Should women really fast?

Ask Dr. Jason Fung

There are tons of questions about intermittent fasting, like these

  • Should I take supplements when fasting?
  • Can fasting have a negative effect on women?

Dr. Jason Fung is one of the world’s leading experts on fasting for weight loss or diabetes reversal. Here are a his answers to those questions and more:

Women and Fasting

I have heard that fasting can have negative side effects for women. Can you tell us more about that? Should women be concerned?


There is no more problems with women and fasting than with men and fasting. Please refer to my blog post about women and fasting for details.

Dr. Jason Fung

Supplements for fasting

Dr. Fung, very useful info.
Ramadan is right around the corner and I’ll be working very long hours at a bank. I want to take some supplements before sunrise to make sure my body’s getting the right nutrients, and my mind is prepared for daunting brain-draining tasks. Anything you would recommend? Thanks!!!

A general once a day multivitamin is sufficient. The body is able to supply all the brain’s requirements for energy during fasting. Most people feel their brain function increase, not decrease during fasting.

Dr. Jason Fung

The connection between calorie restriction and fasting

Hi Dr. Fung,
Where is the line between calorie restriction and fasting? At the moment, I’m mostly doing 16:8, ie, skipping breakfast, having my main meal at lunch and having a light supper such as broth with maybe some butter and an egg or some fried bacon. It occurs to me that this might be slipping into calorie restriction and my body could start burning less energy (as described in you analogy with coal power station).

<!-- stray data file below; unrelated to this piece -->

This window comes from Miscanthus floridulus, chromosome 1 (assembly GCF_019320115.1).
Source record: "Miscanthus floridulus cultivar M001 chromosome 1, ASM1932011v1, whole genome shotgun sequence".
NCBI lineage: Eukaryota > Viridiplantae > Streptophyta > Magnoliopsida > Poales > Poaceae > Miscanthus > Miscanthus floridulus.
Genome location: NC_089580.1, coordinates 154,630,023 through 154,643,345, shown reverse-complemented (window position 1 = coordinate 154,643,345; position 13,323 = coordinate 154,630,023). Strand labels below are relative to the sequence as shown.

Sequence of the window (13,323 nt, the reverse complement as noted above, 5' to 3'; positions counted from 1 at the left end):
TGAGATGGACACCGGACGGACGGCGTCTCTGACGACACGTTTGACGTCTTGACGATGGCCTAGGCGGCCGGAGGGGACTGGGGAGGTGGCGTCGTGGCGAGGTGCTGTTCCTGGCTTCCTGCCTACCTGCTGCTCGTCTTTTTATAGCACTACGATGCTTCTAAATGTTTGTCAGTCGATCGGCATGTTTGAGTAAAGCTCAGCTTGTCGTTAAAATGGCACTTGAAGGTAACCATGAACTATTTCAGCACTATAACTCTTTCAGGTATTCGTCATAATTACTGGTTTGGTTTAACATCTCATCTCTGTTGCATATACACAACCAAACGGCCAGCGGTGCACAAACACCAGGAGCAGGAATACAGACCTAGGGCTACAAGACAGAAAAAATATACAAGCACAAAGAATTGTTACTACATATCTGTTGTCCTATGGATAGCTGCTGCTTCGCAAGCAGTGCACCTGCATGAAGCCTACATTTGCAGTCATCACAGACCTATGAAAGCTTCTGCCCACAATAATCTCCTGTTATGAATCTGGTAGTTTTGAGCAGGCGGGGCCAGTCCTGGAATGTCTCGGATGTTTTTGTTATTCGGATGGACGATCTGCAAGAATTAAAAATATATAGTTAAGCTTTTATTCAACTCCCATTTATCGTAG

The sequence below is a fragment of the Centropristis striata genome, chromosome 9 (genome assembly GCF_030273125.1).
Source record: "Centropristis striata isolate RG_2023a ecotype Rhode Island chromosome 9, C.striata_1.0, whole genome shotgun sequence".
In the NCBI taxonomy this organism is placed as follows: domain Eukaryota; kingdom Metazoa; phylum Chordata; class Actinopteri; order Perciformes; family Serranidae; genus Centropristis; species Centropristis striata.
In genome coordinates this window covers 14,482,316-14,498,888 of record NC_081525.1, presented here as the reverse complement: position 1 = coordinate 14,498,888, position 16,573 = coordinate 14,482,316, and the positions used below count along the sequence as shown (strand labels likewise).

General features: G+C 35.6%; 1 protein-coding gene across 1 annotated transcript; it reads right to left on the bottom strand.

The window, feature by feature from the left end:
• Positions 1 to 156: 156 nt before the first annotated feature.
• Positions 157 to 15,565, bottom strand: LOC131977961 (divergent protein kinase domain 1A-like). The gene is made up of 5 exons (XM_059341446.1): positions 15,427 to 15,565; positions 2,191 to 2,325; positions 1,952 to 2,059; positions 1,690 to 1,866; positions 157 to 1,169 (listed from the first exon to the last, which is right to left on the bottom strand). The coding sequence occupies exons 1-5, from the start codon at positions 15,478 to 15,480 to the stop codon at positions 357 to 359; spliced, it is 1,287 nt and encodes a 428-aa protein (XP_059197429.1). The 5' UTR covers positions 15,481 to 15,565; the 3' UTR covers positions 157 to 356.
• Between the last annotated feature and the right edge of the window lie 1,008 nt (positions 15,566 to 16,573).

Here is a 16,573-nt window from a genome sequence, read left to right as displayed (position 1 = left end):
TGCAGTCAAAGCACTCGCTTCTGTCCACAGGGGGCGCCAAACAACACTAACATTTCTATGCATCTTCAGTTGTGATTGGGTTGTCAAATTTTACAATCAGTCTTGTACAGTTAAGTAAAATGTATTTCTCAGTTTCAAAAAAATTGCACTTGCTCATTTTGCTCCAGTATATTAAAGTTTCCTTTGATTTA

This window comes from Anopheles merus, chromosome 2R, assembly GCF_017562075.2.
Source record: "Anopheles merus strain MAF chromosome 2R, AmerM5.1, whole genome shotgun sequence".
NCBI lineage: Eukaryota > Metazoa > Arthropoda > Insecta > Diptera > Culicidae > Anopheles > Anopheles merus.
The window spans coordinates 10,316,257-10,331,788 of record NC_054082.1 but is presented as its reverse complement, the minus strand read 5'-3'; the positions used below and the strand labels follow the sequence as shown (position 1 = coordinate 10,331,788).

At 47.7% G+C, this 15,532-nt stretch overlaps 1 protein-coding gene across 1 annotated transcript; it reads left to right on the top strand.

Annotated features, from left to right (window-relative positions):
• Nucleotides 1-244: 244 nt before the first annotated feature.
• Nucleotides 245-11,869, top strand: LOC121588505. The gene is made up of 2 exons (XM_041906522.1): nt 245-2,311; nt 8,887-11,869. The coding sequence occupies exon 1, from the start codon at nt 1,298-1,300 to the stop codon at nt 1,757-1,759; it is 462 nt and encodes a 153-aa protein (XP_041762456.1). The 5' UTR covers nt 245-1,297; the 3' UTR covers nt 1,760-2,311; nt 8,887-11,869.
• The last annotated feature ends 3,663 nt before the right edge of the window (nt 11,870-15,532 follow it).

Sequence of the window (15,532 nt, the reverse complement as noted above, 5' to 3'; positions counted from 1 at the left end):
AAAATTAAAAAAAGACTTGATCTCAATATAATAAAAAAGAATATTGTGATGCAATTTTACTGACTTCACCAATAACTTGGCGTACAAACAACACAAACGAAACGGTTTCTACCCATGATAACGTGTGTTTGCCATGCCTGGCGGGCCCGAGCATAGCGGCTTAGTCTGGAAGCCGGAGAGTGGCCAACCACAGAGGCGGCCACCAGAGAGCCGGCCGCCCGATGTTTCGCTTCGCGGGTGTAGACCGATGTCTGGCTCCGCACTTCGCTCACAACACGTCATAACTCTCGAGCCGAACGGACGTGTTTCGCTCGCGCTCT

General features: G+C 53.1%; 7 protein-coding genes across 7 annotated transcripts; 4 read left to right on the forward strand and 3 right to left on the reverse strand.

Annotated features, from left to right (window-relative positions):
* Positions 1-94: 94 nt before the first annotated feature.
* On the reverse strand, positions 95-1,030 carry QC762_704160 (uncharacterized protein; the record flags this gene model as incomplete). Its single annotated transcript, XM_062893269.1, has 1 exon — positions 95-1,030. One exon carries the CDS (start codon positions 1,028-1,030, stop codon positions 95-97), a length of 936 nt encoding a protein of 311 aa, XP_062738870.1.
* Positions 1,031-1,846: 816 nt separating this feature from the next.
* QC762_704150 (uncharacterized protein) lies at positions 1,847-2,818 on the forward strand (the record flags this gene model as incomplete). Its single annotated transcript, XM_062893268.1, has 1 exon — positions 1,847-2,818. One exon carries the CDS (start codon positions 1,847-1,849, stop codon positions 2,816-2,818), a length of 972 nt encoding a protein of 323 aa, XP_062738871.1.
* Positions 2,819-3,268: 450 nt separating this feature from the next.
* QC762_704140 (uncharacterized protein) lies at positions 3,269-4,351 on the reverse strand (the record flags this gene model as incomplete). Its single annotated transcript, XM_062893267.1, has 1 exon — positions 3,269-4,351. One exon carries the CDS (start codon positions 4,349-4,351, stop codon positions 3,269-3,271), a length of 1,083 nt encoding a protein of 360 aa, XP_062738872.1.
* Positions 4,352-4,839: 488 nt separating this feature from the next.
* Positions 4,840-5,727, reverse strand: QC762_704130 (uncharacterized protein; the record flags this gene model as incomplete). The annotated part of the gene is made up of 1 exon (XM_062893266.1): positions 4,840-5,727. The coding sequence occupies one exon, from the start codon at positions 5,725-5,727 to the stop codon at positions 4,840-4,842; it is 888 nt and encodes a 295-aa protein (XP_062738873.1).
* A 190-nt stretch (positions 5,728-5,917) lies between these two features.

I ask partly because of a surprise increase in weight over the last three days. Although this could be a blip.

It has nothing to do with calories. It has to do with reducing insulin to allow fat stores to be used for energy. There’s no easy answer to this question.

Dr. Jason Fung



Intermittent Fasting for Beginners

More questions and answers

Many more questions and answers:

Intermittent Fasting Q&A

Read Dr. Jason Fung’s new great book The Obesity Code for many more insights:

The Obesity Code

Videos about intermittent fasting

What is Fasting? – Dr. Jason Fung
How to Maximize Fat Burning – Dr. Jason Fung
How to Fast – The Different Options – Dr. Jason Fung
The 7 Benefits of Fasting – Dr. Jason Fung
The Top 5 Myths of Fasting – Dr. Jason Fung
Breakfast! Is It Really That Important? – Dr. Jason Fung
The Most Common Questions – Dr. Jason Fung
5 Tips to Make Fasting Easier – Dr. Jason Fung
How to Get Started with Fasting – Dr. Jason Fung
The Power of a 7-Day Fast – Dr. Jason Fung
Who Is Dr. Jason Fung?
The Perfect Treatment for Weight Loss and Diabetes – Dr. Jason Fung
The 2 big lies of type 2 diabetes – Dr. Jason Fung
The Key to Obesity – Dr. Jason Fung
How to Reverse Diabetes Type 2 – Dr. Jason Fung
The Etiology of Obesity – Dr. Jason Fung


  1. wendy
    40 year old female - enjoy 24 hour fasts twice a week and do 18:6 every week day. Love the info here!! Thank you :)
  2. Apicius
    Interesting read tonight, I came across a very old Italian cookbook, written before 1900, where the author, Pellegrino Artusi, gives some eating advice...which included, when you wake up and don't feel hungry it's ok just to have coffee, and perfectly normal just to drink coffee and that's it. He also states that complete digestion takes seven hours or more, which is why it is recommended to eat supper late at night (in fact I notice how Europeans eating much later at night than Americans do). He also stresses respecting not eating within the minimum seven hours window to not disturb digestion. Since supper is eaten so late at night, then the breakfast is skipped, with only coffee, since it is so close to the end of the digestion period, and perfectly normal not to break the fast. How bizarre...we lost these old customs of eating. Wise recommendations of our ancestors. I'm so angry that my Europen heritage has been spoiled by the BS recommendation of American "expert nutritionists". Too bad, I don't live by the traditions of my roots.

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